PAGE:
We do understand the constraints of the government and the policy makers, with their contention that NUHM will be launched only once the eleventh five-year plan has ended and consolidation of gains made under NRHM is completed. However, the need of the hour is to implement NUHM immediately. The year 2012 may be the framework of planners, but not of the common man. The need of hour is for ‘out of box’ thinking. If we have to address the health of the urban poor of the country, we cannot sit on the sidelines and wait for the appropriate time. Their health needs are now and they want a redressal now.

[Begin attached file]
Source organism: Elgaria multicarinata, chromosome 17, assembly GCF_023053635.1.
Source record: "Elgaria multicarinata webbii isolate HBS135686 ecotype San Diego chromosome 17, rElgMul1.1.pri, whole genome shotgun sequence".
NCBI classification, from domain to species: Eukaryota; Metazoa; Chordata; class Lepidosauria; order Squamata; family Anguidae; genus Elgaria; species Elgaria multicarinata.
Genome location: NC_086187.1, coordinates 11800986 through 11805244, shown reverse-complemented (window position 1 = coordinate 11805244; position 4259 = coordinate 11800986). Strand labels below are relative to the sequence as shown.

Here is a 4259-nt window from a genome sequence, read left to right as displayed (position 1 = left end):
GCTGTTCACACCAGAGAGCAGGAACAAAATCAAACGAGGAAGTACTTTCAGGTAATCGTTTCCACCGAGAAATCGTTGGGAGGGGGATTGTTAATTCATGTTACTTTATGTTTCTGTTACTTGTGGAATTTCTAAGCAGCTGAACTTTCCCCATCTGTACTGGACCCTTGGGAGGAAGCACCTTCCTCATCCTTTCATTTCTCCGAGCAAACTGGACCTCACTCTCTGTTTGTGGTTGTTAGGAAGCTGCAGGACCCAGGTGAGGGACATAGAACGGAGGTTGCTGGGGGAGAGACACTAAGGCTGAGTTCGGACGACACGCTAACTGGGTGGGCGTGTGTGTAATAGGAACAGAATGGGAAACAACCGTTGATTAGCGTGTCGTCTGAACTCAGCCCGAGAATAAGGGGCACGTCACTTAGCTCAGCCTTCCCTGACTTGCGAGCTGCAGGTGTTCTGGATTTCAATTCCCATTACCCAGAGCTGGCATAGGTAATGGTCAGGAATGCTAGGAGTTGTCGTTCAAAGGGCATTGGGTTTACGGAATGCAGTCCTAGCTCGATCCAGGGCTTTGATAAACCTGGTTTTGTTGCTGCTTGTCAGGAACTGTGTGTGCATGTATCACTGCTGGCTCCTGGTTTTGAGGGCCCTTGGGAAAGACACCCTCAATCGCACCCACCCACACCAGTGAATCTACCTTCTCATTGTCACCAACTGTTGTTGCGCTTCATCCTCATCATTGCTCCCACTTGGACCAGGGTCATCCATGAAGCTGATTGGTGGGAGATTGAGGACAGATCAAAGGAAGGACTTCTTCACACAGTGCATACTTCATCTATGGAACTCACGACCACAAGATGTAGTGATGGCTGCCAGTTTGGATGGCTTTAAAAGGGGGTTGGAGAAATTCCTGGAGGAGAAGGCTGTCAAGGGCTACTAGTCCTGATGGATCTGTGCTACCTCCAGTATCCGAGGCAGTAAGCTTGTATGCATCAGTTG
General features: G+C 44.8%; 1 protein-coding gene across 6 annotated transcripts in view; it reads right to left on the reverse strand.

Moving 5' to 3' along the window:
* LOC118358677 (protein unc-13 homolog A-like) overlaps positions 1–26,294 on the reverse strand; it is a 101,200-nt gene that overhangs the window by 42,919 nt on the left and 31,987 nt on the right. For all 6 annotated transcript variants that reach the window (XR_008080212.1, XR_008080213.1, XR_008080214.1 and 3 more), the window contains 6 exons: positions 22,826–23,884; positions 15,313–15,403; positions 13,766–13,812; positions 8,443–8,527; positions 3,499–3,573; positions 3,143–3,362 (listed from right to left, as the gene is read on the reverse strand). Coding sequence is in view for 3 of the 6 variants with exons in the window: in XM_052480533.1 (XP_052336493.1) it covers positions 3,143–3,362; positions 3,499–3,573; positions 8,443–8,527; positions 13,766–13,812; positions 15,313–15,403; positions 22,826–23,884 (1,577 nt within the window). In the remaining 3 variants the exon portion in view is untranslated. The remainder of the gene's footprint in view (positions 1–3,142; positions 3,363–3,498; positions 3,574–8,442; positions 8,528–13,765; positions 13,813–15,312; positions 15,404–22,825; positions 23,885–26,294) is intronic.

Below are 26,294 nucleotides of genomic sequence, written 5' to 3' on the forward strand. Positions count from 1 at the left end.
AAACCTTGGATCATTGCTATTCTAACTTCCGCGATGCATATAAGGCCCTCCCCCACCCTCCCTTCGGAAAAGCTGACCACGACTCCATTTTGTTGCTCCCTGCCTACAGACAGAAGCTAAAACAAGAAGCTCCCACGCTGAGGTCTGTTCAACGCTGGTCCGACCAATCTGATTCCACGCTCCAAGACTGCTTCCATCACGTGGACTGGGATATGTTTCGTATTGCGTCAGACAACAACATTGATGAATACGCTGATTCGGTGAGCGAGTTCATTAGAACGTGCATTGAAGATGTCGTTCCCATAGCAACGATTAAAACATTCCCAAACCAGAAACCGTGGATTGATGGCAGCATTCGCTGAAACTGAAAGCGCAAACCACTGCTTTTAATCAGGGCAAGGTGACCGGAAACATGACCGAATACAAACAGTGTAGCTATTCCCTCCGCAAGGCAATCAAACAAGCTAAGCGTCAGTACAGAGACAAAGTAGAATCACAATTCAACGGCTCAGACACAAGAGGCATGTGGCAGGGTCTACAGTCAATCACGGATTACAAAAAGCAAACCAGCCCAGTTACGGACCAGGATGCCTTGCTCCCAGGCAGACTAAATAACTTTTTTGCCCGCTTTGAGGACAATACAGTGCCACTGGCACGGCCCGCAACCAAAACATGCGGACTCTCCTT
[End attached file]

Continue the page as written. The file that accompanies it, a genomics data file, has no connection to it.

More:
The campaign of the World Health Organization's (WHO) World Health Day 1000 cities – 1000 lives needs to be accelerated; ‘1000 cities –1000 mobile health vans and 50 million beneficiaries’. Each mobile health van, from the All India Institute of Medical Sciences (AIIMS) experience, can cater to 50,000 of the urban population. Hence with 1000 vans, we can cater to 50 million beneficiaries. However, this may seem to be a small step, considering that the needs of 300 million are to be covered. To start with, 300 medical colleges can be entrusted with running these mobile health vans, with Departments of Community Medicine as the focal points. Such a step will benefit both stakeholders. The urban slum population will benefit by getting access to quality health care facilities at their door step, and the medical colleges will get an excellent avenue to train medical students and nursing students in the unique setting of urban slums.